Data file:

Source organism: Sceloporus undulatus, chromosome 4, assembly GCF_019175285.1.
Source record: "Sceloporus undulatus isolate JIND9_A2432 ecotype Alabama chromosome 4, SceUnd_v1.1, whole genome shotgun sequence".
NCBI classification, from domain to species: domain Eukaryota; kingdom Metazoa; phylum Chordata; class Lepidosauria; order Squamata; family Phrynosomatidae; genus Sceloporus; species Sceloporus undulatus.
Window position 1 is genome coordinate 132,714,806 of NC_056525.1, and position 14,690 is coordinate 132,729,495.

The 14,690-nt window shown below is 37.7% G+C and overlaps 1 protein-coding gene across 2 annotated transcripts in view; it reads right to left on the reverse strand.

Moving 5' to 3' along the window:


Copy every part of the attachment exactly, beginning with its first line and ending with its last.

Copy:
Source organism: Sceloporus undulatus, chromosome 4, assembly GCF_019175285.1.
Source record: "Sceloporus undulatus isolate JIND9_A2432 ecotype Alabama chromosome 4, SceUnd_v1.1, whole genome shotgun sequence".
NCBI classification, from domain to species: domain Eukaryota; kingdom Metazoa; phylum Chordata; class Lepidosauria; order Squamata; family Phrynosomatidae; genus Sceloporus; species Sceloporus undulatus.
Window position 1 is genome coordinate 132,714,806 of NC_056525.1, and position 14,690 is coordinate 132,729,495.

The 14,690-nt window shown below is 37.7% G+C and overlaps 1 protein-coding gene across 2 annotated transcripts in view; it reads right to left on the reverse strand.

Moving 5' to 3' along the window: